(L-R) Reed Hastings and Ted Sarandos attend the “Marseille” Netflix TV Serie World Premiere At Palais Du Pharo In Marseille, on May 4, 2016 in Marseille, France.
Stephane Cardinale | Corbis | Getty Images
Netflix didn’t blow the roof off its second-quarter earnings. It announced it lost about 1 million global subscribers in the quarter, marking the second consecutive quarter it has hemorrhaged customers. And it lost 1.3 million subscribers in the U.S. and Canada, marking the third time in the last five quarters it has lost paid users in its most lucrative region based on average revenue per user.
For the third quarter, Netflix forecast it will add just 1 million new subscribers — below the 1.8 million average analyst estimate, according to StreetAccount. If Netflix follows through and adds 1 million customers next quarter, it will still have lost subscribers this year through nine months. Compare that to analyst estimates from earlier this year of nearly 20 million net adds.
Still, Netflix shares soared more than 6% in after hours trading. The company had predicted it would lose 2 million subscribers in the quarter. A decline of 1 million is better than that.
Perhaps investors’ positive sentiment toward the company is being driven by the company’s concrete plans to reinvigorate growth — most of which won’t kick in until 2023.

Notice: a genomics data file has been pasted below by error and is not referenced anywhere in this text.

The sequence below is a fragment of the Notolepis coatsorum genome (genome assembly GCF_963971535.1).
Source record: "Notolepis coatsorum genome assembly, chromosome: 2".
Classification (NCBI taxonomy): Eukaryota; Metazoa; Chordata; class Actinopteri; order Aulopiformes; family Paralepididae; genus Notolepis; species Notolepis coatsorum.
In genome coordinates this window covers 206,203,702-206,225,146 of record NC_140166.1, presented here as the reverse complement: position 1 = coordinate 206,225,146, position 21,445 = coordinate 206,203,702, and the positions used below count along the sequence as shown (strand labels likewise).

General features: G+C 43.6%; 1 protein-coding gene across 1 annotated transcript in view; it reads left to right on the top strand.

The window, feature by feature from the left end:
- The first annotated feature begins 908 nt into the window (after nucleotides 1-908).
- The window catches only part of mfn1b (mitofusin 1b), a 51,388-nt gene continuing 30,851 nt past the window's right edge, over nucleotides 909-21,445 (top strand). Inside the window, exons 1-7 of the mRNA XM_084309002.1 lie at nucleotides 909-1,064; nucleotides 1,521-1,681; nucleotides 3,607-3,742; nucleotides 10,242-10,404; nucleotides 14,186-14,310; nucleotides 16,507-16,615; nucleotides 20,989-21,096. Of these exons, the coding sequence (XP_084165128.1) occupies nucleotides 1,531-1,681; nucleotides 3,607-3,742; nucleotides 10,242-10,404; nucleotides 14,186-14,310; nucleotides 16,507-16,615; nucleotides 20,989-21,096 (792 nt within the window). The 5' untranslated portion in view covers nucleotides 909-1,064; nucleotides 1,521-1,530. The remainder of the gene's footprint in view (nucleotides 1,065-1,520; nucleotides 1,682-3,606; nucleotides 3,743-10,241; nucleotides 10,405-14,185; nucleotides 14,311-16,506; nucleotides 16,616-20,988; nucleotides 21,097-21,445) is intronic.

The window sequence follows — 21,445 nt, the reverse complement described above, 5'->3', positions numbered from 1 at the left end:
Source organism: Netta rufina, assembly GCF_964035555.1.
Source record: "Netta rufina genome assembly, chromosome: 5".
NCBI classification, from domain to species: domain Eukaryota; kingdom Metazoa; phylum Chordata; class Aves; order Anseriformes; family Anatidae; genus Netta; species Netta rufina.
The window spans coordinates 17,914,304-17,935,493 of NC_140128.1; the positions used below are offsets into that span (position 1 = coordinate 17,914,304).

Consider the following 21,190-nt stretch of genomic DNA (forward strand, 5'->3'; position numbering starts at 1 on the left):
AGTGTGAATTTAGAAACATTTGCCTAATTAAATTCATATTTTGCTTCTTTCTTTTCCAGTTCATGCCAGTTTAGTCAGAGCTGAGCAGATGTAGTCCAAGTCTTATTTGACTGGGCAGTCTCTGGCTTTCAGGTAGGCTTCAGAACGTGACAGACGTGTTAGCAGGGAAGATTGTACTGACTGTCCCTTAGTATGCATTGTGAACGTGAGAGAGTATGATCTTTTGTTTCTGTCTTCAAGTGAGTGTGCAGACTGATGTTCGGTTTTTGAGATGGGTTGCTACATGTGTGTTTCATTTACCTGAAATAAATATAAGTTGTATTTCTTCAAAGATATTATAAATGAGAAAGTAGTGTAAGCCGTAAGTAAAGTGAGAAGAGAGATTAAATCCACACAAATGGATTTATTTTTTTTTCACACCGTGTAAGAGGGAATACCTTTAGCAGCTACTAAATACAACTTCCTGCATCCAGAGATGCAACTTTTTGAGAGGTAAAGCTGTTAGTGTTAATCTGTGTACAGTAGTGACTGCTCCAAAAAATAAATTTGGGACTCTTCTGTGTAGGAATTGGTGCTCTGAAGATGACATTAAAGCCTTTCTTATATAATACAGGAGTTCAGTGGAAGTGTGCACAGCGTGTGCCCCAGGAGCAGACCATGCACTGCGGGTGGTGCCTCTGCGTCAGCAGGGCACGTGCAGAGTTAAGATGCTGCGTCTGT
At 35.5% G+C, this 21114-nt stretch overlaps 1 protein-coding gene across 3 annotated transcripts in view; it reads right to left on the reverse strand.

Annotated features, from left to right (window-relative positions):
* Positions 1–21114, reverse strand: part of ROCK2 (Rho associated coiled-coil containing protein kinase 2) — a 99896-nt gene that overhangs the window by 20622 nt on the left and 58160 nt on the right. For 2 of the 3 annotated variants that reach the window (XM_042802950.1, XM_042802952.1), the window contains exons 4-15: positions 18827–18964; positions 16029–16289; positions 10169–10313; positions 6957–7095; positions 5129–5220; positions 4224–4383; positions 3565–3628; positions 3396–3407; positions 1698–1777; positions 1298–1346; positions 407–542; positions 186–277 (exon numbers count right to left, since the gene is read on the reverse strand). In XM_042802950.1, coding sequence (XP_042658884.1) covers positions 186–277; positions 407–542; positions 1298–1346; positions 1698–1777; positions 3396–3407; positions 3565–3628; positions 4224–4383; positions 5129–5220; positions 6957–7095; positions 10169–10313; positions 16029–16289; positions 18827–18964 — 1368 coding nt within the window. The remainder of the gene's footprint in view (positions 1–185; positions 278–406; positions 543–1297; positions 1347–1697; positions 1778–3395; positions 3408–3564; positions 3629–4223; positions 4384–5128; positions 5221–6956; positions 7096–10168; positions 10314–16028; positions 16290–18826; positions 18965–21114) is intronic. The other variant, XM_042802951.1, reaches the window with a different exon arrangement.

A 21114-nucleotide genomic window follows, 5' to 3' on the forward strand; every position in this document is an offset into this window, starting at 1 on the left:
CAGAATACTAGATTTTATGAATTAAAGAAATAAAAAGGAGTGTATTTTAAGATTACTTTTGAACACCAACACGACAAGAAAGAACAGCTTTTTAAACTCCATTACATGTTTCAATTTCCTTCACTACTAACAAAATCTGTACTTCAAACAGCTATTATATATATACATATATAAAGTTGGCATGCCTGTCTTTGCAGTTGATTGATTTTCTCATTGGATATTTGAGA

Netflix announced its advertising-supported product will launch in the early part of 2023. That’s actually a delay from late 2022, when Netflix had hoped to debut the cheaper tier, according to a New York Times report from May.
In its quarterly shareholder letter, Netflix also outlined its plans to crack down on password sharing, noting it has launched two different approaches in Latin America to “find an easy-to-use paid sharing offering that we believe works for our members and our business that we can roll out in 2023.”
Netflix added, “We’re encouraged by our early learnings and ability to convert consumers to paid sharing in Latin America.”
The company closed its shareholder letter with a bit of a pep talk. Investors seem to be listening to head coaches Reed Hastings and Ted Sarandos.
“Reaccelerating our revenue growth is a big challenge,” the company wrote. “But we’ve been through hard times before. We’ve built this company to be flexible and adaptable and this will be a great test for us and our high performance culture. We’re fortunate to be in a position of strength as the leader in streaming entertainment by all metrics (revenue, engagement, subscribers, profit and free cash flow). We’re confident and optimistic about the future.”
WATCH: CNBC full discussion of Netflix earnings